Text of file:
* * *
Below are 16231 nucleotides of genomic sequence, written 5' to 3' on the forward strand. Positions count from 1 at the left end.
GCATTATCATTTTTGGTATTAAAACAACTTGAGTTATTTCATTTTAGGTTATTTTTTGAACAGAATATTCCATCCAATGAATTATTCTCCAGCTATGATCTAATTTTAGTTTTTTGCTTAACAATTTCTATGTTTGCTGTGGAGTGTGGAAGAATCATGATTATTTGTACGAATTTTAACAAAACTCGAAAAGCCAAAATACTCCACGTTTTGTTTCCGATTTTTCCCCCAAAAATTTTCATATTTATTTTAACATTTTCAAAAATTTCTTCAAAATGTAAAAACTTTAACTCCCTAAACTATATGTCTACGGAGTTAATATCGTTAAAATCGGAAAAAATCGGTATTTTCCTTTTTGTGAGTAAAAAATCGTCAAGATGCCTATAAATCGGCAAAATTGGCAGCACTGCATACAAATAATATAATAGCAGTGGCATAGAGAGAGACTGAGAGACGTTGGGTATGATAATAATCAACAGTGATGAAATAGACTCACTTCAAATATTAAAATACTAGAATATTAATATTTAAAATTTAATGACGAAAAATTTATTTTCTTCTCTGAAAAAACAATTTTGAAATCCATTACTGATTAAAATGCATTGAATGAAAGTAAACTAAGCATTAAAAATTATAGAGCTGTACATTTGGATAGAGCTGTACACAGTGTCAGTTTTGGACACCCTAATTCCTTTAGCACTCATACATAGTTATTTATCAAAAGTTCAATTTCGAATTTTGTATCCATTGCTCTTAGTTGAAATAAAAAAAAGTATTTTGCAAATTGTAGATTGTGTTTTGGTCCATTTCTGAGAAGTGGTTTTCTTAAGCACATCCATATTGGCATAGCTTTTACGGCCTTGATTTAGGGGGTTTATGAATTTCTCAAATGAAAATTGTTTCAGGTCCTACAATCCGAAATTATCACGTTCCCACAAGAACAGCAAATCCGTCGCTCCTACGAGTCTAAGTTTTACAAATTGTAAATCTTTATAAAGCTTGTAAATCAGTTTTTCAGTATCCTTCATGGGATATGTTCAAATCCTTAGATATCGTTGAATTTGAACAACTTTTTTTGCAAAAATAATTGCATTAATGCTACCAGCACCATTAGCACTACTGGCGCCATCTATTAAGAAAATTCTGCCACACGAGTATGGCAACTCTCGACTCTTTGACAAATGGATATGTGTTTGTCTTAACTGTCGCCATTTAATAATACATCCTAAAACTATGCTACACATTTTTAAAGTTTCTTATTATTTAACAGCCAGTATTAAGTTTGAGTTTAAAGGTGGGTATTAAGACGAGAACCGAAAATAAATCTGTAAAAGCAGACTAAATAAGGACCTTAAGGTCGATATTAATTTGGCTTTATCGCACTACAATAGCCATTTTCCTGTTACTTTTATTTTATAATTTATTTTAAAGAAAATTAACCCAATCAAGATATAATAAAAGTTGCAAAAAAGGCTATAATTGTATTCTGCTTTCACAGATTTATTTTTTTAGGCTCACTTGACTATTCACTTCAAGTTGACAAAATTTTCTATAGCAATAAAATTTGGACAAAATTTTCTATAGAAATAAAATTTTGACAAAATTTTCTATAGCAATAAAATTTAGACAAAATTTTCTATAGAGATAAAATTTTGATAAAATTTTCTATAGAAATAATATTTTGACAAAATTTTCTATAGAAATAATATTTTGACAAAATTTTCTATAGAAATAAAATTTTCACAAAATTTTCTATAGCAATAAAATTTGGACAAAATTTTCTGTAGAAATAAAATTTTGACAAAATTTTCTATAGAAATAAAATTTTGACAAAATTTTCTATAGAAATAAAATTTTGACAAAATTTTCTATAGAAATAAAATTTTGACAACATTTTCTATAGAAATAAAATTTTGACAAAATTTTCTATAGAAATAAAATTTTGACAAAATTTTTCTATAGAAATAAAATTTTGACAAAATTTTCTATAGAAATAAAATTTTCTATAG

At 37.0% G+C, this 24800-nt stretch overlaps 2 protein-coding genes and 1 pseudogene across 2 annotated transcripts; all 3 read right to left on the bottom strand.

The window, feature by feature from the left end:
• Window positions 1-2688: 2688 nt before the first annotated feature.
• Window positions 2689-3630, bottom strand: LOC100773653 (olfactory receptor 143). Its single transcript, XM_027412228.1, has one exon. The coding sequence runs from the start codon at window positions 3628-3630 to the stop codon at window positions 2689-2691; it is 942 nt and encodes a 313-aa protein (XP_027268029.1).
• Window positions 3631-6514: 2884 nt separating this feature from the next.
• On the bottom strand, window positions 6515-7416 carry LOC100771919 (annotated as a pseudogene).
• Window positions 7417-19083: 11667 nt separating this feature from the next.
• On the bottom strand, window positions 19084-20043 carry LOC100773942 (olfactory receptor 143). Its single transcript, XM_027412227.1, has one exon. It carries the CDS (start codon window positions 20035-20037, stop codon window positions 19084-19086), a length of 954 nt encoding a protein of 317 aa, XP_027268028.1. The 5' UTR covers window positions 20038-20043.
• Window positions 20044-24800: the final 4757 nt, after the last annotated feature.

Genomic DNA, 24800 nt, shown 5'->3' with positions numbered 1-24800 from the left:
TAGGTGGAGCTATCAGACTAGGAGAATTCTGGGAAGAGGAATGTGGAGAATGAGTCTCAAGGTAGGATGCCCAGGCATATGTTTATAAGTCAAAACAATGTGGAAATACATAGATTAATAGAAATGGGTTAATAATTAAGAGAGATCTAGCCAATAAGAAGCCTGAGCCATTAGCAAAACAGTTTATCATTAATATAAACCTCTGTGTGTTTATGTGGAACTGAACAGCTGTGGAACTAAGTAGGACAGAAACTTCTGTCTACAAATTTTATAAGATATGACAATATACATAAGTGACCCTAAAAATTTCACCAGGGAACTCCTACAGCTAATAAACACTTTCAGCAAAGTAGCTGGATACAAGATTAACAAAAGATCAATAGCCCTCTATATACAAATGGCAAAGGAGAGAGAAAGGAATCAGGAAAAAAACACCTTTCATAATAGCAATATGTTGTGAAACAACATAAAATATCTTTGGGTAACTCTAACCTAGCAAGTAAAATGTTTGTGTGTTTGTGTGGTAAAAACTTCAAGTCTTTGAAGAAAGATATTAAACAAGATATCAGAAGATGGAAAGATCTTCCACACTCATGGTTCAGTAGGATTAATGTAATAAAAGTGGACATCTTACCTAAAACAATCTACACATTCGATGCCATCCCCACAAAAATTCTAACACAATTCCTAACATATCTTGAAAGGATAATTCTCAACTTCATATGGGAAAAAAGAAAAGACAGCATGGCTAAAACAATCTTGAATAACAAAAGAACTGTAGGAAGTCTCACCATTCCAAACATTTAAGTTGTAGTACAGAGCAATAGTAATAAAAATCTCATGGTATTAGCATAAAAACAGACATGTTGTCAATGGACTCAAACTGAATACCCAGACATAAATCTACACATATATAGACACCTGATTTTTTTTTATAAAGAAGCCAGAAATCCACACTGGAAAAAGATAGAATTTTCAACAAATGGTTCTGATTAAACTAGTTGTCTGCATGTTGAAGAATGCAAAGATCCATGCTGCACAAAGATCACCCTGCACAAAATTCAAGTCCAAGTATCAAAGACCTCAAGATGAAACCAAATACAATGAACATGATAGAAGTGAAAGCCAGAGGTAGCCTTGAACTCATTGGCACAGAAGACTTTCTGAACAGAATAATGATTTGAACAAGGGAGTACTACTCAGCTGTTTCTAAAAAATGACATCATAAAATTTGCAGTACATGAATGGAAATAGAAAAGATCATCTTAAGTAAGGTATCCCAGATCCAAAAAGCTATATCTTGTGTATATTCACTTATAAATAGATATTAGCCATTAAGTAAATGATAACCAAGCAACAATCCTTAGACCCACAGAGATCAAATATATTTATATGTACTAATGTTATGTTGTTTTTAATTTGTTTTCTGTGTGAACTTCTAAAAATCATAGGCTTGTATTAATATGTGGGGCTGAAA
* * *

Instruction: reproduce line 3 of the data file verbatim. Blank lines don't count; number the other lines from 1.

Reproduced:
At 37.0% G+C, this 24800-nt stretch overlaps 2 protein-coding genes and 1 pseudogene across 2 annotated transcripts; all 3 read right to left on the bottom strand.